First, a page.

Education Sector – Humanitarian Program Cycle (HPC) 2022 – Gender Mainstreaming Strategy and Project Portfolios Guidance Note, Final Copy – November 2021 – Nigeria

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The content of this note is to support the education sector and its partners to mainstream and integrate gender considerations into sector strategy and project design, implementation and monitoring.

The humanitarian crisis in Nigeria has severely affected education with an uncertain future for out-of-school children. The Humanitarian Needs Overview (HNO) for the 2020 Humanitarian Program Cycle (HPC) showed that 935 schools were closed and more than 1.4 million girls and nearly 1.3 million boys were out of school and faced an uncertain future without an education. In these circumstances, parents may not see the point of sending their children to school due to a lack of continuity, as well as due to their survival needs. In addition, social norms around marriage and girls’ education also remain powerful drivers of harmful practices and violence against women and girls – girls are the first to be taken out of school in because of the gender norm. Given these and other factors, it is important that conflict-affected children and adolescents have access to quality, inclusive primary education and vocational skills opportunities in a safe learning environment; and receive quality, conflict-sensitive educational services to improve their learning outcomes with resilience. Therefore, to mainstream and mainstream these and other gender considerations, the education sector strategy and partner projects should implement the following:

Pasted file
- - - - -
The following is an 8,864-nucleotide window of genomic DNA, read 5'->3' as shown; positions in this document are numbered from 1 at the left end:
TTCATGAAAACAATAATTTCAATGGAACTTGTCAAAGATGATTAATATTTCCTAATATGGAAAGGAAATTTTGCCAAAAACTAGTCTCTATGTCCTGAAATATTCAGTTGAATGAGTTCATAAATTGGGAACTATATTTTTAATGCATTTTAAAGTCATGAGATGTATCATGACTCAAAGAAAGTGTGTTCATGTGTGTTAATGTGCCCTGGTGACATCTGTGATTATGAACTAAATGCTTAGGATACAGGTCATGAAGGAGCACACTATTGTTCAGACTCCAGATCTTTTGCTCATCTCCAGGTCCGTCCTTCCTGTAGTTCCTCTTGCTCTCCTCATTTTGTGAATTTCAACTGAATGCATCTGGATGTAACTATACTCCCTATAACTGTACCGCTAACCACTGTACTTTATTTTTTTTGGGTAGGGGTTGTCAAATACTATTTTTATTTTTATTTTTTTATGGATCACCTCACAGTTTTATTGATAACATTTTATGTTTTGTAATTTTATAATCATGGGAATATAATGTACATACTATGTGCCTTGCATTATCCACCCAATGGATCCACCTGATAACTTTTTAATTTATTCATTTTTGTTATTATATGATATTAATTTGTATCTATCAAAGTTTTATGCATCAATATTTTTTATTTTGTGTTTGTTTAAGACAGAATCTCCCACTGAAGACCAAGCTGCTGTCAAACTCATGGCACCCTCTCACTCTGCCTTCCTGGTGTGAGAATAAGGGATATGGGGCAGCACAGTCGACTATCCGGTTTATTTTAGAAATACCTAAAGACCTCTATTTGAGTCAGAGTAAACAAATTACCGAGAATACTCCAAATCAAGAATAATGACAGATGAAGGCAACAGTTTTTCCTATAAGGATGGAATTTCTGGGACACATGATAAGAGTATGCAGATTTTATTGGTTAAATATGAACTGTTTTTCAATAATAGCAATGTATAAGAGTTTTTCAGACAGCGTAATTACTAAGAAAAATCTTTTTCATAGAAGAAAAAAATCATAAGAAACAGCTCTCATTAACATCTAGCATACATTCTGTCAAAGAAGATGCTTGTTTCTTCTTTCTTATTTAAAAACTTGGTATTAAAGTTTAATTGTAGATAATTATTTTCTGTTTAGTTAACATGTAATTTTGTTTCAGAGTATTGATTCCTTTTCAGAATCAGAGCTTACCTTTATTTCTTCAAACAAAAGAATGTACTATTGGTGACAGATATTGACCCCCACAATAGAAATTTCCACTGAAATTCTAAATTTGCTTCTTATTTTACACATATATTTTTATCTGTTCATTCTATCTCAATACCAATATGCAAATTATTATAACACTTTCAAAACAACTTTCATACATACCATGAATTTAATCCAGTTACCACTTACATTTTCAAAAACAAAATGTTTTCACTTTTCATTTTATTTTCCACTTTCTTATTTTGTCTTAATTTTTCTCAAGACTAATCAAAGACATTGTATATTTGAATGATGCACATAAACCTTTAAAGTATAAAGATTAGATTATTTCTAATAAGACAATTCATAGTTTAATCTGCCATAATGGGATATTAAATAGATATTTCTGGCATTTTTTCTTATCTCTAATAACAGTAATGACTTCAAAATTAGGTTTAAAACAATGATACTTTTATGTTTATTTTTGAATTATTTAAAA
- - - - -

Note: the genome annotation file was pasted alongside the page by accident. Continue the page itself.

▪ In the construction and/or operation of learning centers, ensure that site plans take into account the needs of girls and boys in school facilities (e.g. privacy, access) and build spaces that help girls and boys attend school.
▪ Identify and address root causes that exclude girls and boys (gender restrictions) from attending school. Address the impact of cultural and religious pressures/norms on girls’ and boys’ school attendance and prioritize funds accordingly.
▪ Integrate gender and age analysis into project monitoring and reporting.
▪ Review existing policies/programs to ensure specific consideration of gender and inclusion.

Some education sector key performance indicators (KPIs) should be dedicated to measuring manifestations of gender inequality (such as lower retention rates of girls in education than boys), or they could refer to the impact of a lack of provision of basic education services on girls and boys (women and men).

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